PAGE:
One of the most well-known photos of the Ferguson protests of 2014 featured Edward Crawford, the dreadlocked man holding a bag potato chips while flinging a canister of tear gas. Crawford, along with several others who gathered in the Missouri town, have been recently charged by the St. Louis County Counselor’s office almost a year later.
Just after the fatal shooting death of 18-year-old Michael “Mike” Brown at the hands of former Ferguson Police officer Darren Wilson, protestors took to the streets which morphed into an intense standoff between heavily armed forces and demonstrators. Crawford’s photo was emblazoned among several outlets, giving a glimpse of the situation on the ground.
Rashaad Davis, like Crawford, was captured in another of the initial 2014 Ferguson protest photos. Davis is seen in the shot holding his hands up as over a half dozen officers approach him with their weapons drawn. A pastor, a poet-activist, an artist, a legal observer and three named journalists thus far all will have to appear in St. Louis County Municipal Court at later unknown dates.
More from Huffington Post:
Authorities have not said precisely how many people have been charged just under the statute of limitations, but court records examined by The Huffington Post indicated that over two dozen individuals had court dates Monday for allegedly “interfering with a police officer in performance of his duties.” An unknown number of other individuals have court dates on Wednesday and next month.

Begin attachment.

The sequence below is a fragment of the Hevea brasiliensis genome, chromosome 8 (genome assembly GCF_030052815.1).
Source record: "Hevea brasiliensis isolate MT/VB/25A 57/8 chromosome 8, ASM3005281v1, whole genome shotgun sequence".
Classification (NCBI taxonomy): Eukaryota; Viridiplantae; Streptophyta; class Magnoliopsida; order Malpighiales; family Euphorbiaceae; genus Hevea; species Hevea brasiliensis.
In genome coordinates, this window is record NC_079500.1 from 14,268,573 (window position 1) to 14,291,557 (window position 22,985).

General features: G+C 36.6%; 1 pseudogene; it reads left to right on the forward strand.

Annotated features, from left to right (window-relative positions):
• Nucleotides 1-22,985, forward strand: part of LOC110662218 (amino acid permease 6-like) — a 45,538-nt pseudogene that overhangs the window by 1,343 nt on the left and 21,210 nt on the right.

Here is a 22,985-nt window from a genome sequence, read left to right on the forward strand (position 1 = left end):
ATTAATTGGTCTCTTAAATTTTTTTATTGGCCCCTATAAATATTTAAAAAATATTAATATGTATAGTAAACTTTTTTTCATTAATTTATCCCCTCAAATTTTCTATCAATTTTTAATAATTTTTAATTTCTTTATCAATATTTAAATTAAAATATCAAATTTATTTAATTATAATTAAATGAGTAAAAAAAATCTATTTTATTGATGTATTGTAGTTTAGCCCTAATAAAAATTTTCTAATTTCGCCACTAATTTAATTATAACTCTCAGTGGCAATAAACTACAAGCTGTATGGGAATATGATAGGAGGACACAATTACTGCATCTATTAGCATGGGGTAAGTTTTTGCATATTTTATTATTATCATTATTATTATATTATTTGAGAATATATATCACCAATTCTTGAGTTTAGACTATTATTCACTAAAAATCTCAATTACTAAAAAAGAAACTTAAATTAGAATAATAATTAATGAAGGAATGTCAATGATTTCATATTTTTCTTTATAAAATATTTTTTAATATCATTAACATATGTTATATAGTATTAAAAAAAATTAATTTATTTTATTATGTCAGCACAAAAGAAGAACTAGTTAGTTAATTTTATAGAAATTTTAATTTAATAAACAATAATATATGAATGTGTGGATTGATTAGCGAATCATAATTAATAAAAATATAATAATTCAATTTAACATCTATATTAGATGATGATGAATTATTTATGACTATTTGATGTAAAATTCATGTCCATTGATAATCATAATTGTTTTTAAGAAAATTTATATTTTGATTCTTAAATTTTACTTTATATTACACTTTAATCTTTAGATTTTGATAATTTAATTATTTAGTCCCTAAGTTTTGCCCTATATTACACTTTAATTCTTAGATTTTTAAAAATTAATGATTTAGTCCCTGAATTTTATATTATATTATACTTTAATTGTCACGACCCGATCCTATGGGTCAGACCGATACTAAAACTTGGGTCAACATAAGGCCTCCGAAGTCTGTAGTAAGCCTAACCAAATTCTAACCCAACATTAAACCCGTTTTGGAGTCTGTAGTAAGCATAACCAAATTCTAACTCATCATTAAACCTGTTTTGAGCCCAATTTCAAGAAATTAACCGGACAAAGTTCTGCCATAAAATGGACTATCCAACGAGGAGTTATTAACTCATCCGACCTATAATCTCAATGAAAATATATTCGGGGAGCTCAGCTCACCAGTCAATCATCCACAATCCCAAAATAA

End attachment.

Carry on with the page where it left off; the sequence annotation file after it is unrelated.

It’s noteworthy that so many have been charged with little more than “interfering.” That’s the type of vaguely defined offense that policing experts say should be closely scrutinized by law enforcement agencies and by prosecutors because of the wide potential for misuse.
As noted in the Huffington Post piece, outlet reporter Ryan Reilly and Washington Post reporter Wesley Lowery are also facing vague charges after the pair was arrested inside a staging area inside a local McDonald’s.
The ACLU has blasted the delay in the announcement of charges, which they claim could lead to arrest warrants for some of the individuals named because of the time that’s passed.
— Michael Skolnik (@MichaelSkolnik) August 9, 2015
SOURCE: HuffPost Black Voices | PHOTO CREDIT: Getty
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